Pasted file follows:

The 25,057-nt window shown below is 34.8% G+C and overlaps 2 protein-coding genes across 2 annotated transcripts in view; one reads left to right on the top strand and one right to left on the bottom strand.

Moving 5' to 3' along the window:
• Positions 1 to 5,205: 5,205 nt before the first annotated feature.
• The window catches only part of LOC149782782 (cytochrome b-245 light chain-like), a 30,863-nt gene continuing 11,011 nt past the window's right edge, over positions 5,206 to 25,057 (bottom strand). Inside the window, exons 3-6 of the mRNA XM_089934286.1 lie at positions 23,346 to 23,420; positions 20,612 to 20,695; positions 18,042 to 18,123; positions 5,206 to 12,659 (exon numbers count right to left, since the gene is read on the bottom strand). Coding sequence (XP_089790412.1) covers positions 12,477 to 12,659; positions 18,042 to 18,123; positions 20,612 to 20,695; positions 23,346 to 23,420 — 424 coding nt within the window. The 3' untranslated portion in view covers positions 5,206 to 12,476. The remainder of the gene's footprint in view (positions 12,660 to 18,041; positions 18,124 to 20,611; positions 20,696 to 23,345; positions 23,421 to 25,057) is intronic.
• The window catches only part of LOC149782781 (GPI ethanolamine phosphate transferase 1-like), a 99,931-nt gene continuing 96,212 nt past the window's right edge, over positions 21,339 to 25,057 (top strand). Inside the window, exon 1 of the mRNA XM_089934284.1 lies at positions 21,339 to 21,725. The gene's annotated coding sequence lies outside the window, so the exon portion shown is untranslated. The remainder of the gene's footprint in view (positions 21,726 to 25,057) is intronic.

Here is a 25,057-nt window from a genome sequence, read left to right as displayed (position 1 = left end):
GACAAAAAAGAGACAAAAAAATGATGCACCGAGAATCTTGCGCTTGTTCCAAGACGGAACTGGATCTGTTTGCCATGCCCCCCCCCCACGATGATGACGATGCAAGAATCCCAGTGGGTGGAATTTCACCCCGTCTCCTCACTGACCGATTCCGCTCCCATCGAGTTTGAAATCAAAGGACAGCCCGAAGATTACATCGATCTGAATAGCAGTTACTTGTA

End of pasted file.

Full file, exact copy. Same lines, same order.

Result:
The 25,057-nt window shown below is 34.8% G+C and overlaps 2 protein-coding genes across 2 annotated transcripts in view; one reads left to right on the top strand and one right to left on the bottom strand.

Moving 5' to 3' along the window:
• Positions 1 to 5,205: 5,205 nt before the first annotated feature.
• The window catches only part of LOC149782782 (cytochrome b-245 light chain-like), a 30,863-nt gene continuing 11,011 nt past the window's right edge, over positions 5,206 to 25,057 (bottom strand). Inside the window, exons 3-6 of the mRNA XM_089934286.1 lie at positions 23,346 to 23,420; positions 20,612 to 20,695; positions 18,042 to 18,123; positions 5,206 to 12,659 (exon numbers count right to left, since the gene is read on the bottom strand). Coding sequence (XP_089790412.1) covers positions 12,477 to 12,659; positions 18,042 to 18,123; positions 20,612 to 20,695; positions 23,346 to 23,420 — 424 coding nt within the window. The 3' untranslated portion in view covers positions 5,206 to 12,476. The remainder of the gene's footprint in view (positions 12,660 to 18,041; positions 18,124 to 20,611; positions 20,696 to 23,345; positions 23,421 to 25,057) is intronic.
• The window catches only part of LOC149782781 (GPI ethanolamine phosphate transferase 1-like), a 99,931-nt gene continuing 96,212 nt past the window's right edge, over positions 21,339 to 25,057 (top strand). Inside the window, exon 1 of the mRNA XM_089934284.1 lies at positions 21,339 to 21,725. The gene's annotated coding sequence lies outside the window, so the exon portion shown is untranslated. The remainder of the gene's footprint in view (positions 21,726 to 25,057) is intronic.

Here is a 25,057-nt window from a genome sequence, read left to right as displayed (position 1 = left end):
GACAAAAAAGAGACAAAAAAATGATGCACCGAGAATCTTGCGCTTGTTCCAAGACGGAACTGGATCTGTTTGCCATGCCCCCCCCCCACGATGATGACGATGCAAGAATCCCAGTGGGTGGAATTTCACCCCGTCTCCTCACTGACCGATTCCGCTCCCATCGAGTTTGAAATCAAAGGACAGCCCGAAGATTACATCGATCTGAATAGCAGTTACTTGTA